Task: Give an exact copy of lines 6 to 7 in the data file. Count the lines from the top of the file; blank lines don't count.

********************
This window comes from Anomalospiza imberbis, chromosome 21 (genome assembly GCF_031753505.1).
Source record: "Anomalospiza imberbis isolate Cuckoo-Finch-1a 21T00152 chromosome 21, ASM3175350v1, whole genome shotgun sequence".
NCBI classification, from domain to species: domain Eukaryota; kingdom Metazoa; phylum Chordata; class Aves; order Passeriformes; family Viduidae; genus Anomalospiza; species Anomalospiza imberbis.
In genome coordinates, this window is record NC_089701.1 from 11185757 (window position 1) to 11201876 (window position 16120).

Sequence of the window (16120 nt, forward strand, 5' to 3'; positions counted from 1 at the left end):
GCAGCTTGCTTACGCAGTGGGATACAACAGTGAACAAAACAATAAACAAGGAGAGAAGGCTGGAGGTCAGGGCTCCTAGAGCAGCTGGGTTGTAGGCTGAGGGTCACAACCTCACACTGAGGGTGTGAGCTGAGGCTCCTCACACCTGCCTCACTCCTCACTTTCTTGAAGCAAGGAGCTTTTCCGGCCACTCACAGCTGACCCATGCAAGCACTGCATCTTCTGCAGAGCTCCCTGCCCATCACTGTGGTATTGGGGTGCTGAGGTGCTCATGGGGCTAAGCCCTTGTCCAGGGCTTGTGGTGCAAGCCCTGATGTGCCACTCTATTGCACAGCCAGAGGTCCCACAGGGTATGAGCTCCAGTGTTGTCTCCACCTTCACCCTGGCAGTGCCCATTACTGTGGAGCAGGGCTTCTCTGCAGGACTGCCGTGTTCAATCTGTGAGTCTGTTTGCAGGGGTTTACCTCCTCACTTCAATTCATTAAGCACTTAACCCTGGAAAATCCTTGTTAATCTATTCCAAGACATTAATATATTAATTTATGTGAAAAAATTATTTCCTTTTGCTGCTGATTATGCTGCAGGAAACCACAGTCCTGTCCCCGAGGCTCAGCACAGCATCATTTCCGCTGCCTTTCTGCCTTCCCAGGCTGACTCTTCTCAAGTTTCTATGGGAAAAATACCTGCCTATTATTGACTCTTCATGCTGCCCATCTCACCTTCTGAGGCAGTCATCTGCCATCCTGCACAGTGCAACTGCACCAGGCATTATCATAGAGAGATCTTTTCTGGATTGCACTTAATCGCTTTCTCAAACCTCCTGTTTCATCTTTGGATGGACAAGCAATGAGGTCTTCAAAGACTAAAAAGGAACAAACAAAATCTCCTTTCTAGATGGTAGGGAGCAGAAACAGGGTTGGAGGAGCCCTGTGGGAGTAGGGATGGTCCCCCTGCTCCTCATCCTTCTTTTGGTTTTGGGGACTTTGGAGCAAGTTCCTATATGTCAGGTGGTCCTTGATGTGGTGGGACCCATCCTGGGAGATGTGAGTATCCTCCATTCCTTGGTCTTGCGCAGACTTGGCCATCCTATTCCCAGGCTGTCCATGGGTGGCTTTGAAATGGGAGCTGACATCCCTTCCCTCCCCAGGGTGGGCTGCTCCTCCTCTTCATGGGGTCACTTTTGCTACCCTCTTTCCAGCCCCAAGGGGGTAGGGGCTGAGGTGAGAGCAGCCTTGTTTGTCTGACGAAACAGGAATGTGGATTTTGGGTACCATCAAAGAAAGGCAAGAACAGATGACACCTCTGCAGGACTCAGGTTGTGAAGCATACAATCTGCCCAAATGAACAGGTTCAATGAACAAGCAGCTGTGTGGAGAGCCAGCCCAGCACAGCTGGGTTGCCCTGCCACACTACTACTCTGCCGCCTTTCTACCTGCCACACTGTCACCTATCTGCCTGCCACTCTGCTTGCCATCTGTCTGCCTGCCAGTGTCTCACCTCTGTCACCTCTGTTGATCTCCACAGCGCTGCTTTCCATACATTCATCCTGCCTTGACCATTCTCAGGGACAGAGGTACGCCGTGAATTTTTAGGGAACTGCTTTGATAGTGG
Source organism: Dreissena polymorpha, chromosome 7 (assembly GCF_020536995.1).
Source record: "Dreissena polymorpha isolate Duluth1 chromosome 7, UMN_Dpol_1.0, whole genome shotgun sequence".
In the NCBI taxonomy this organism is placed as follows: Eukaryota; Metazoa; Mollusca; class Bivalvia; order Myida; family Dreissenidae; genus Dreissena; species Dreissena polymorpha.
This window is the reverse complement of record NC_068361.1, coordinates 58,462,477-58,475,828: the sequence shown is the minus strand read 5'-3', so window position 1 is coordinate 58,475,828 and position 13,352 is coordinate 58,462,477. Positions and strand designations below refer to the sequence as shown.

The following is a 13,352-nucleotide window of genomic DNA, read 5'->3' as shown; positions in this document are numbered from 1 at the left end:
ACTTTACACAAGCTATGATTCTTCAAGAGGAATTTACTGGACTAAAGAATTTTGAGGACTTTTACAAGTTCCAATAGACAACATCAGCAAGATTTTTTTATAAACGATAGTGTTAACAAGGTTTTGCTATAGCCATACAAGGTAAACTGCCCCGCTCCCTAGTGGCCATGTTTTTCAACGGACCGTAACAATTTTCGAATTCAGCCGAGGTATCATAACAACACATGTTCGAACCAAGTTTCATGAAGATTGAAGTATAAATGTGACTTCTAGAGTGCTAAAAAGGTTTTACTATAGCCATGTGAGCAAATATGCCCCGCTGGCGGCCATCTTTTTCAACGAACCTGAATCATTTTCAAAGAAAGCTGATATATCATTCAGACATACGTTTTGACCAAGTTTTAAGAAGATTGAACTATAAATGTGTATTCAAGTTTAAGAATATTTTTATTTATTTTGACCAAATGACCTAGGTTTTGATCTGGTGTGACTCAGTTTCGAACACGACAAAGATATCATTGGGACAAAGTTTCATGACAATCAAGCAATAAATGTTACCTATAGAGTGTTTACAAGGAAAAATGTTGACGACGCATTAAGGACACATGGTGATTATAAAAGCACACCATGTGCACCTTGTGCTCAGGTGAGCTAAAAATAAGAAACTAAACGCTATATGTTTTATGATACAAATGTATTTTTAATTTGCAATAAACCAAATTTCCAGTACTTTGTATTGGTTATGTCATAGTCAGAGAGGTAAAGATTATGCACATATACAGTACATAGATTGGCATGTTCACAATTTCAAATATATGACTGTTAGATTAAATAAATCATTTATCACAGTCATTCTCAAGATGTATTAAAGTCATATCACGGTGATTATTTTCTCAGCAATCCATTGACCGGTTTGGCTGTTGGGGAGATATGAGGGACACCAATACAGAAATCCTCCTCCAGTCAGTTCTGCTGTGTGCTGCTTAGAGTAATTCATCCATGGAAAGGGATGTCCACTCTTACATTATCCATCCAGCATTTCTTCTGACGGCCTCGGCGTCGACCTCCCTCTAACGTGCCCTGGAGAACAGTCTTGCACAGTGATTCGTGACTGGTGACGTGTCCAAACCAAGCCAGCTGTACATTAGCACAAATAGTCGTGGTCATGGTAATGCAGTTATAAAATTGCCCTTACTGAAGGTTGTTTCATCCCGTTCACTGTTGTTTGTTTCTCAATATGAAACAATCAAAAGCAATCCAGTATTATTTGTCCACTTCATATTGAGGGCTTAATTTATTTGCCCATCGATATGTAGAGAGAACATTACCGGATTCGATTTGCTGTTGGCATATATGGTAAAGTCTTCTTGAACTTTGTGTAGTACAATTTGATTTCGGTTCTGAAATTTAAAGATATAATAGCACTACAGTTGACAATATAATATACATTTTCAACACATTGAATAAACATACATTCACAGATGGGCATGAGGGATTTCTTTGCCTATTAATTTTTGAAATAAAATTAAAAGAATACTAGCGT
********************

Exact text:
GCAGCTTGCTTACGCAGTGGGATACAACAGTGAACAAAACAATAAACAAGGAGAGAAGGCTGGAGGTCAGGGCTCCTAGAGCAGCTGGGTTGTAGGCTGAGGGTCACAACCTCACACTGAGGGTGTGAGCTGAGGCTCCTCACACCTGCCTCACTCCTCACTTTCTTGAAGCAAGGAGCTTTTCCGGCCACTCACAGCTGACCCATGCAAGCACTGCATCTTCTGCAGAGCTCCCTGCCCATCACTGTGGTATTGGGGTGCTGAGGTGCTCATGGGGCTAAGCCCTTGTCCAGGGCTTGTGGTGCAAGCCCTGATGTGCCACTCTATTGCACAGCCAGAGGTCCCACAGGGTATGAGCTCCAGTGTTGTCTCCACCTTCACCCTGGCAGTGCCCATTACTGTGGAGCAGGGCTTCTCTGCAGGACTGCCGTGTTCAATCTGTGAGTCTGTTTGCAGGGGTTTACCTCCTCACTTCAATTCATTAAGCACTTAACCCTGGAAAATCCTTGTTAATCTATTCCAAGACATTAATATATTAATTTATGTGAAAAAATTATTTCCTTTTGCTGCTGATTATGCTGCAGGAAACCACAGTCCTGTCCCCGAGGCTCAGCACAGCATCATTTCCGCTGCCTTTCTGCCTTCCCAGGCTGACTCTTCTCAAGTTTCTATGGGAAAAATACCTGCCTATTATTGACTCTTCATGCTGCCCATCTCACCTTCTGAGGCAGTCATCTGCCATCCTGCACAGTGCAACTGCACCAGGCATTATCATAGAGAGATCTTTTCTGGATTGCACTTAATCGCTTTCTCAAACCTCCTGTTTCATCTTTGGATGGACAAGCAATGAGGTCTTCAAAGACTAAAAAGGAACAAACAAAATCTCCTTTCTAGATGGTAGGGAGCAGAAACAGGGTTGGAGGAGCCCTGTGGGAGTAGGGATGGTCCCCCTGCTCCTCATCCTTCTTTTGGTTTTGGGGACTTTGGAGCAAGTTCCTATATGTCAGGTGGTCCTTGATGTGGTGGGACCCATCCTGGGAGATGTGAGTATCCTCCATTCCTTGGTCTTGCGCAGACTTGGCCATCCTATTCCCAGGCTGTCCATGGGTGGCTTTGAAATGGGAGCTGACATCCCTTCCCTCCCCAGGGTGGGCTGCTCCTCCTCTTCATGGGGTCACTTTTGCTACCCTCTTTCCAGCCCCAAGGGGGTAGGGGCTGAGGTGAGAGCAGCCTTGTTTGTCTGACGAAACAGGAATGTGGATTTTGGGTACCATCAAAGAAAGGCAAGAACAGATGACACCTCTGCAGGACTCAGGTTGTGAAGCATACAATCTGCCCAAATGAACAGGTTCAATGAACAAGCAGCTGTGTGGAGAGCCAGCCCAGCACAGCTGGGTTGCCCTGCCACACTACTACTCTGCCGCCTTTCTACCTGCCACACTGTCACCTATCTGCCTGCCACTCTGCTTGCCATCTGTCTGCCTGCCAGTGTCTCACCTCTGTCACCTCTGTTGATCTCCACAGCGCTGCTTTCCATACATTCATCCTGCCTTGACCATTCTCAGGGACAGAGGTACGCCGTGAATTTTTAGGGAACTGCTTTGATAGTGG
Source organism: Dreissena polymorpha, chromosome 7 (assembly GCF_020536995.1).